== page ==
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With connectivity and energy cooperation, Modi’s upcoming Nepal visit puts ties back on track

India’s timely push for connectivity projects in Nepal under its Neighborhood First policy is crucial, especially when China has expanded its presence rapidly in the last decade in key infrastructure sectors in Nepal

May 14, 2022
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Nepali Prime Minister Sher Bahadur Deuba and Indian Prime Minister Narendra Modi (Photo: PIB)

Indian Prime Minister Narendra Modi is scheduled to visit Nepal on 16 May—a little over a month after Nepali Prime Minister Sher Bahadur Deuba visited India—to participate in an event to mark the birth anniversary celebration of Lord Buddha. Although the visit is a one-day visit, several crucial projects in hydropower and connectivity will be discussed between the two countries.

For Modi, this will be his fifth Nepal visit as prime minister, but the first since he returned to office in 2019. The visit shows the two nations have seemingly moved past the seemingly hibernation period that set in the ties after the boundary row erupted in 2020.

“The fact that the return visit is taking place in such close succession is a reflection of the closeness of high-level exchanges and as well as of the upward trajectory of our mutually beneficial partnership,” Indian Foreign Secretary Vinay Mohan Kwatra, a former envoy to Nepal, said on Friday in a special briefing.

Modi will begin his visit to Lumbini with a visit to the Mayadevi temple, followed by a foundation stone-laying ceremony for a Buddhist cultural center in the complex, he said.

Since last year, New Delhi has been pushing for fast-tracking the implementation of several of its key infrastructure projects in Nepal. Hydropower and connectivity are among the two most prominent sectors both countries are looking for to enhance cooperation.

Kwatra said that two leaders will pick up from where they left off in Delhi just last month and will build on their productive conversations in Delhi to expand our shared understanding and cooperation in multiple areas, including hydropower, development, partnership, and connectivity,”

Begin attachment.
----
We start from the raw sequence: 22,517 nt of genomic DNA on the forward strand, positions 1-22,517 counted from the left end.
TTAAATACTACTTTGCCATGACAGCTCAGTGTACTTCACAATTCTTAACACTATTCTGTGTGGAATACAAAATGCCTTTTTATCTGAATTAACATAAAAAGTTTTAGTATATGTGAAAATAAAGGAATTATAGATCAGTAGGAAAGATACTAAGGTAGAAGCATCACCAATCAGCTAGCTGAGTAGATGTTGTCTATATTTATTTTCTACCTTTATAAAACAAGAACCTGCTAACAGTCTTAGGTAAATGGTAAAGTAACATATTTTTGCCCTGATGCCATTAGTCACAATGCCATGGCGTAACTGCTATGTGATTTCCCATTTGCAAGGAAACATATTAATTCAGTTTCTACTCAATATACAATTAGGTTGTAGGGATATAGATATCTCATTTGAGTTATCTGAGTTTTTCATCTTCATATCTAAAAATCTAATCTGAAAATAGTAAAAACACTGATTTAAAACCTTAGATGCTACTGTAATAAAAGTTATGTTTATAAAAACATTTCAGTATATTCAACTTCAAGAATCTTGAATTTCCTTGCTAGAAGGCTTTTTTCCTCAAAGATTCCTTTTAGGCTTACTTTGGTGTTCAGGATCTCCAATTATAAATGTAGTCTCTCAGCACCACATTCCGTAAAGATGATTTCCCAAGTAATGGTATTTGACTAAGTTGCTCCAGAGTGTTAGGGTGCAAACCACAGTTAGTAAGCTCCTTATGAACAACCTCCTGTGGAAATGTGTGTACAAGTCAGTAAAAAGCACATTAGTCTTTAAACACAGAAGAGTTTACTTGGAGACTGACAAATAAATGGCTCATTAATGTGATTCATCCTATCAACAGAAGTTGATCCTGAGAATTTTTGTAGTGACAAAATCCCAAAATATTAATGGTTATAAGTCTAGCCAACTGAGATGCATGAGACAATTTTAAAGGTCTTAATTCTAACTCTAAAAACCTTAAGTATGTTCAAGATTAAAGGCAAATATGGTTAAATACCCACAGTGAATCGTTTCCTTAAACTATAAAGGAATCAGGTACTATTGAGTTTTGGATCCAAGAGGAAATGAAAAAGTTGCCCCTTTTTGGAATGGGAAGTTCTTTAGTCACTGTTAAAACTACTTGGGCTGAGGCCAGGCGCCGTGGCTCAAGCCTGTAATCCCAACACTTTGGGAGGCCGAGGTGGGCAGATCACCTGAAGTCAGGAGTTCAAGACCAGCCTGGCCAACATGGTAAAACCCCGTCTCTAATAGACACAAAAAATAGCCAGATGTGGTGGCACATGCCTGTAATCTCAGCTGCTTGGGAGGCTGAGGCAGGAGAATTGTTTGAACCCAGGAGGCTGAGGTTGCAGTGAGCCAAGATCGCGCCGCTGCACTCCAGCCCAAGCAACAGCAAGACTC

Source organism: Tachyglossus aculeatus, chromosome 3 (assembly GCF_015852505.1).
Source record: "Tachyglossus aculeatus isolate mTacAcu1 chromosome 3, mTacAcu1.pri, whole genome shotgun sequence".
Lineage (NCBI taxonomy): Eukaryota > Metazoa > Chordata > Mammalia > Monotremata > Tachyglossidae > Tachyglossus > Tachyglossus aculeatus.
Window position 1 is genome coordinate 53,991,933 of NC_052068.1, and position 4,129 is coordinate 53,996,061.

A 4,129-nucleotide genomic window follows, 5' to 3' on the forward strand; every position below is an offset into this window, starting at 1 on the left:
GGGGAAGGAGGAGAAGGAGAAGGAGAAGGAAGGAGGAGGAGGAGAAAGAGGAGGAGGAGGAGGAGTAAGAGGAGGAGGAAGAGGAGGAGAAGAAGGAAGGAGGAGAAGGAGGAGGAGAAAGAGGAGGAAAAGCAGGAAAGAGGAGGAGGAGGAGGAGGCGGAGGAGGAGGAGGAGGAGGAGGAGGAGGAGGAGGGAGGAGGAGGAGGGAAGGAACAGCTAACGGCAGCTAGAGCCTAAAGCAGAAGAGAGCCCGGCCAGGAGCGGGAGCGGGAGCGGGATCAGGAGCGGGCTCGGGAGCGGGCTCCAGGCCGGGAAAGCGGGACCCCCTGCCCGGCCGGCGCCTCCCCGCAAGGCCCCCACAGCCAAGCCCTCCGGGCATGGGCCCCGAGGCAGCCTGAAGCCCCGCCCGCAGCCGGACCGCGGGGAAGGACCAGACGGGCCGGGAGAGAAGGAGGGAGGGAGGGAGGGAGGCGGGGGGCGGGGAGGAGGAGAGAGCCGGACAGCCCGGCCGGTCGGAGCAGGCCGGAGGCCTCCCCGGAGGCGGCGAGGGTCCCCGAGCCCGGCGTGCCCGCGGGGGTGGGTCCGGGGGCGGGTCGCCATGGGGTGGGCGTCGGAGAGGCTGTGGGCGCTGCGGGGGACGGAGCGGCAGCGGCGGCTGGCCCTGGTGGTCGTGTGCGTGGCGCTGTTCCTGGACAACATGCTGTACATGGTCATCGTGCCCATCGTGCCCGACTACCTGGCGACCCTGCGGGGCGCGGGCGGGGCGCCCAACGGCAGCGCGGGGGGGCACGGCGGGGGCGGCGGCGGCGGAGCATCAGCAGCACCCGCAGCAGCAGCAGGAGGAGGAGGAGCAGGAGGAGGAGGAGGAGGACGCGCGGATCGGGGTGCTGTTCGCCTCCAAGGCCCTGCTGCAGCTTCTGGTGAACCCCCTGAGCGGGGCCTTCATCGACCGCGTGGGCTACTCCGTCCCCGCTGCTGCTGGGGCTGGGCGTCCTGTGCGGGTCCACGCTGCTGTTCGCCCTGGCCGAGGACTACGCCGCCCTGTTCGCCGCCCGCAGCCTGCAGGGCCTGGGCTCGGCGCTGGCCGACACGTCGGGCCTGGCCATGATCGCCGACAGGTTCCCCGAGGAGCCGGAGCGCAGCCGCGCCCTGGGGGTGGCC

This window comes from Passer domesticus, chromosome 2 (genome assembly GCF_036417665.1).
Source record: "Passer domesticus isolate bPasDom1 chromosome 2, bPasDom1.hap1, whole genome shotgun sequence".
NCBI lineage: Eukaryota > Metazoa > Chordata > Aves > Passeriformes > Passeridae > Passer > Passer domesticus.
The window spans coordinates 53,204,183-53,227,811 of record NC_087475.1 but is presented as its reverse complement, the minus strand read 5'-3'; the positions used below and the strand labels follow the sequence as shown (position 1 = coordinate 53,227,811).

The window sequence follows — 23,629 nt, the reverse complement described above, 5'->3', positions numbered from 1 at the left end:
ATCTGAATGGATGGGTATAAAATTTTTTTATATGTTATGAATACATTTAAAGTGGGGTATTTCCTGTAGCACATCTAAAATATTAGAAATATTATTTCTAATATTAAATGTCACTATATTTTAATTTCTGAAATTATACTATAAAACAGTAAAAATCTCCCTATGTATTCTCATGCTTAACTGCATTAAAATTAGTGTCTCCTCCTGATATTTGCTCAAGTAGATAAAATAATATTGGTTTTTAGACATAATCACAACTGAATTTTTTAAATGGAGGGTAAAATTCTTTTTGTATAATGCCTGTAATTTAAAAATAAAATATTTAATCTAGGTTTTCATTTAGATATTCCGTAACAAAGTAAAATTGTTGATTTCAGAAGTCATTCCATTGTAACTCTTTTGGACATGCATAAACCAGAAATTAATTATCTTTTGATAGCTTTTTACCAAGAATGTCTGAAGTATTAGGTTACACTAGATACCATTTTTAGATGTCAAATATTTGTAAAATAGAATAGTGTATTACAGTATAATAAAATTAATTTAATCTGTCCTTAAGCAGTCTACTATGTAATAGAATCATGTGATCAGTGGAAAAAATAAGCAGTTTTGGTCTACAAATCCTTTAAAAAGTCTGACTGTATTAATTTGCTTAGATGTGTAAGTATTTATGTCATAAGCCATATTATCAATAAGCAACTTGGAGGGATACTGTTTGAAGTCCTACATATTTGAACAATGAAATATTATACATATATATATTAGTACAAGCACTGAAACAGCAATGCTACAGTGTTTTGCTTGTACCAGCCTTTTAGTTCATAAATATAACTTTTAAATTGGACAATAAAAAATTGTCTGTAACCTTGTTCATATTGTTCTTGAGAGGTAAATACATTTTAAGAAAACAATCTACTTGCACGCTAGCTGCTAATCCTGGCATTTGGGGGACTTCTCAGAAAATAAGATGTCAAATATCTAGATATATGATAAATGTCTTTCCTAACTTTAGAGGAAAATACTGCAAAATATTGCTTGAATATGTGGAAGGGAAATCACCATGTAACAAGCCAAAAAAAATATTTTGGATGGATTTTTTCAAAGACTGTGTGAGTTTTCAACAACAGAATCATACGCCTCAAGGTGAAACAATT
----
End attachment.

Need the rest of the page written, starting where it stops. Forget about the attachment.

India’s timely push for connectivity projects in Nepal under its Neighborhood First policy is crucial, especially when China has expanded its presence rapidly in the last decade in key infrastructure sectors in Nepal.

In fact, Modi, who is to fly from India’s Kushinagar to Lumbini in Nepal, will be avoiding a newly constructed international airport in the same Nepali city. The Gautam Buddha International Airport, which will be inaugurated by Deuba on Monday, a day before the Modi’s visit, is constructed by a Chinese company.

Earlier this week, Deuba said he will discuss West Seti and Pancheshwar projects directly with Modi. The two projects with hydropower components, which are lingering for a long, are of great importance to Nepal.

In the post-pandemic recovery period, when the rising import bills are depleting foreign exchange reserves of countries across the world, Nepal is keen on seeking large Indian investments and grants in areas that could help it bolster its forex.

And, hydropower is one of those promising sectors, which not only brings the much-needed investment but also gives a handsome return when the country would export electricity produced from these projects to India and Bangladesh.

Shankar P Sharma, Nepal’s ambassador to India, wrote in Indian Express, “Nepal is trying to reduce the external sector vulnerability in the medium and long term by exporting a higher volume of electricity to India and Bangladesh, attracting developers and investors…”

“For Nepal, it is a blessing to have the world’s fastest-growing economy with a massive middle-class population as an immediate neighbor with an open border,” he said, adding that more meaningful partnership in the coming days would further “deepen our economic partnership and long-standing friendship”
(SAM)

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